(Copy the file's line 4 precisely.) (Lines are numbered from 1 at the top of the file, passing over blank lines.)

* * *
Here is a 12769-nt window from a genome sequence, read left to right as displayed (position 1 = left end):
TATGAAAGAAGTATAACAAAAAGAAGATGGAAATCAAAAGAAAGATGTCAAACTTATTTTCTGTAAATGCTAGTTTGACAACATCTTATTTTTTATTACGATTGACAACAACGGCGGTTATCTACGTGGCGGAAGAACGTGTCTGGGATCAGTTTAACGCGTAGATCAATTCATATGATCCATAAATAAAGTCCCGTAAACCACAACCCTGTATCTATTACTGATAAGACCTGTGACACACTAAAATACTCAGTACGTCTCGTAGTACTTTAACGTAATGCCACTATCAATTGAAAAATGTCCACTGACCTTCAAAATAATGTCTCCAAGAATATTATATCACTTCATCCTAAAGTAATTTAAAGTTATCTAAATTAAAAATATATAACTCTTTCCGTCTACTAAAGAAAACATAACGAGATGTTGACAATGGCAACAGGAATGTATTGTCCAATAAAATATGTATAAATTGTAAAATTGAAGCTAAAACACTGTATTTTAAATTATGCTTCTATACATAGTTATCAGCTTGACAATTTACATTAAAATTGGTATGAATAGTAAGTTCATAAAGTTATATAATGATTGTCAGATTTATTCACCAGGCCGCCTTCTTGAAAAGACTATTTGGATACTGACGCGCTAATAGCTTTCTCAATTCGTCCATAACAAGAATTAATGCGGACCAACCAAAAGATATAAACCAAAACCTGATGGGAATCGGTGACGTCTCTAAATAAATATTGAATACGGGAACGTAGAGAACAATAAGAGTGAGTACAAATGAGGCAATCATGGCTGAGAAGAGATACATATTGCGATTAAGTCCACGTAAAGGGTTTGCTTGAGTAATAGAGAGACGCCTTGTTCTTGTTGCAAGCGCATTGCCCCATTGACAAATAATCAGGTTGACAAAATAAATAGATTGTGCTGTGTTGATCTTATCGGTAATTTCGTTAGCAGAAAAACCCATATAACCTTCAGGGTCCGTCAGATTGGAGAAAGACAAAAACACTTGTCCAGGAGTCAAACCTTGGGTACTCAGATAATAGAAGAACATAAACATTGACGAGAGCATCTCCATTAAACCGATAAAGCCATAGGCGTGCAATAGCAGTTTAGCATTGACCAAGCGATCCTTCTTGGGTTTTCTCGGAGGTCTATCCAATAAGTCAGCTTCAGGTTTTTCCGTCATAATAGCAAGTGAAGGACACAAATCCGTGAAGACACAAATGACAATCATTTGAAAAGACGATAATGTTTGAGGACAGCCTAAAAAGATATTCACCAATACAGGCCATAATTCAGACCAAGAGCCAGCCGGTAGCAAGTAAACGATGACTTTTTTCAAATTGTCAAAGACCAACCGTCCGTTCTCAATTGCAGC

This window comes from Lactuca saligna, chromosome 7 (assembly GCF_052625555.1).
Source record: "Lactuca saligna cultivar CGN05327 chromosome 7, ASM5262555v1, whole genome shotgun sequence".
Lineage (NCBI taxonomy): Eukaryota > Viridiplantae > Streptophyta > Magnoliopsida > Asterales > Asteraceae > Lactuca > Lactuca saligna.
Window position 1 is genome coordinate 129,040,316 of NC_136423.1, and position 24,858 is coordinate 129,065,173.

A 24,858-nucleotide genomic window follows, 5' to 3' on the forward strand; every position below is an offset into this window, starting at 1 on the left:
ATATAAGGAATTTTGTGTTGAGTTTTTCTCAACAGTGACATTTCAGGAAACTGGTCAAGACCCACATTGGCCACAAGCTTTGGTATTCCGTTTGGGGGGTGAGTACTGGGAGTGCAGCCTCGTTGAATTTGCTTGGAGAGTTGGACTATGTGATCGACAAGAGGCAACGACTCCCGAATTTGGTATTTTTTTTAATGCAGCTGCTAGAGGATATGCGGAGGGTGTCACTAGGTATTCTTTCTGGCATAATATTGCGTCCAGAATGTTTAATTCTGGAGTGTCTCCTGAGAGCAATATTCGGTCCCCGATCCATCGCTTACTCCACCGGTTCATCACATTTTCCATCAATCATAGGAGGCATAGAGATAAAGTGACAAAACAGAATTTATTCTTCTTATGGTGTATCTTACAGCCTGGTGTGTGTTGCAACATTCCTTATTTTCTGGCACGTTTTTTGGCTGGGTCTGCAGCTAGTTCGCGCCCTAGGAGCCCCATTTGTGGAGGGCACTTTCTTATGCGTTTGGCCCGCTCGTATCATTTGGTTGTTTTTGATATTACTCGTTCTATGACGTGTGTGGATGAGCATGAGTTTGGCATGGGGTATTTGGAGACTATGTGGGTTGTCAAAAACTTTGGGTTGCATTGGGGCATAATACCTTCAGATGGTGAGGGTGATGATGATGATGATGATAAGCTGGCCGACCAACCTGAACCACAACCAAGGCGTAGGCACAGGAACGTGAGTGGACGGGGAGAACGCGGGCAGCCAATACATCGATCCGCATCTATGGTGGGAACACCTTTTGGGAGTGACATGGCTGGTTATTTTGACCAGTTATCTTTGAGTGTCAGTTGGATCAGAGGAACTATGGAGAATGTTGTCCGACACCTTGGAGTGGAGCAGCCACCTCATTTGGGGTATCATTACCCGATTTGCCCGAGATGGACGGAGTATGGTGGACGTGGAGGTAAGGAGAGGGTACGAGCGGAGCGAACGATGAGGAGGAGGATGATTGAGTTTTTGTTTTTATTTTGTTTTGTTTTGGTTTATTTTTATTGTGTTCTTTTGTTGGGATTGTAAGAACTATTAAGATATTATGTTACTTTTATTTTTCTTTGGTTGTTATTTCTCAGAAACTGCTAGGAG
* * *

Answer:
Source record: "Lactuca saligna cultivar CGN05327 chromosome 7, ASM5262555v1, whole genome shotgun sequence".